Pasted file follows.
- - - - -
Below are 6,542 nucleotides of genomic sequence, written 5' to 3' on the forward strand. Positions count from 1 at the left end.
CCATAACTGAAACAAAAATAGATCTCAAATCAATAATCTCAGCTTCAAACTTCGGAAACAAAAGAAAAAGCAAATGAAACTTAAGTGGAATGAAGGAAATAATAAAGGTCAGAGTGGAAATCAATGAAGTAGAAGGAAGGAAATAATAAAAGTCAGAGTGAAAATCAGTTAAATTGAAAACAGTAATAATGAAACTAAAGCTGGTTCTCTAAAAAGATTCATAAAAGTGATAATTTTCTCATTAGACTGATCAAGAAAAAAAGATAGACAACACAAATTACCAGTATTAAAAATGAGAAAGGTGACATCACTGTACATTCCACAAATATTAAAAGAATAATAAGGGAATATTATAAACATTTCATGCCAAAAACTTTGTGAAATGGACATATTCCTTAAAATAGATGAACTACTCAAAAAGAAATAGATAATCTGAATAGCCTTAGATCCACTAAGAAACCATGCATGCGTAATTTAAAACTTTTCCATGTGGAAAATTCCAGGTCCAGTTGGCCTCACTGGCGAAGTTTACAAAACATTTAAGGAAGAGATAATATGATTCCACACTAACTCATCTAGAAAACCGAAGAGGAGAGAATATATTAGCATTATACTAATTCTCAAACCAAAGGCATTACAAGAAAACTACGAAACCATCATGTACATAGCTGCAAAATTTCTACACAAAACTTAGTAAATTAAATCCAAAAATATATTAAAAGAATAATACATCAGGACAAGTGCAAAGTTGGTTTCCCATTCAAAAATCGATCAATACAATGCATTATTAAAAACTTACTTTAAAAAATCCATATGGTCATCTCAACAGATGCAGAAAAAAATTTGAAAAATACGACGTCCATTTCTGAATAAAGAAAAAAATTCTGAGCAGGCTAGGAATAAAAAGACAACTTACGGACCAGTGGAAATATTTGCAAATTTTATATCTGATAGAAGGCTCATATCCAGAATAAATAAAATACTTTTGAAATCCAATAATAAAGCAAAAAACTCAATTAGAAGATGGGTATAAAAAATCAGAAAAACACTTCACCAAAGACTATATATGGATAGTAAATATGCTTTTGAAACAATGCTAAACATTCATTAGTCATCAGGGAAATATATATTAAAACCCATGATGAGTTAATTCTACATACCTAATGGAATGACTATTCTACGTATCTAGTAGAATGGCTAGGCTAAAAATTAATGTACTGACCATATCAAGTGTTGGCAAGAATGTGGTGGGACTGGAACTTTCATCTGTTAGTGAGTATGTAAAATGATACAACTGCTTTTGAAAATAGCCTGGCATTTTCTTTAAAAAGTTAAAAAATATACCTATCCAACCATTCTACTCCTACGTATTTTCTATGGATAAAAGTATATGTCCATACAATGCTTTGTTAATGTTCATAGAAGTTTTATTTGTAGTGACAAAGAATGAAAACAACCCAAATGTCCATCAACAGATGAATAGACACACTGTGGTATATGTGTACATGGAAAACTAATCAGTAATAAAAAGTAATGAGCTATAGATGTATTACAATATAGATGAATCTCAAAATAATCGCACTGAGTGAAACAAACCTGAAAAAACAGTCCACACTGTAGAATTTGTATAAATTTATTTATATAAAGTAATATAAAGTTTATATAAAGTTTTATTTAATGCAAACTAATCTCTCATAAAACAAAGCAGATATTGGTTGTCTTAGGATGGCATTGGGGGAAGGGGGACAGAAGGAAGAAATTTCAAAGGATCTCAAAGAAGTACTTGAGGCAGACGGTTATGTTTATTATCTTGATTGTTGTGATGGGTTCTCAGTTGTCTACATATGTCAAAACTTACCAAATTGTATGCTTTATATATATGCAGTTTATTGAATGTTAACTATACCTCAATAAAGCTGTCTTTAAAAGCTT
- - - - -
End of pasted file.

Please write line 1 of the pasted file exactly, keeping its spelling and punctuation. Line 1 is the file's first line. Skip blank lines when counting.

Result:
Below are 6,542 nucleotides of genomic sequence, written 5' to 3' on the forward strand. Positions count from 1 at the left end.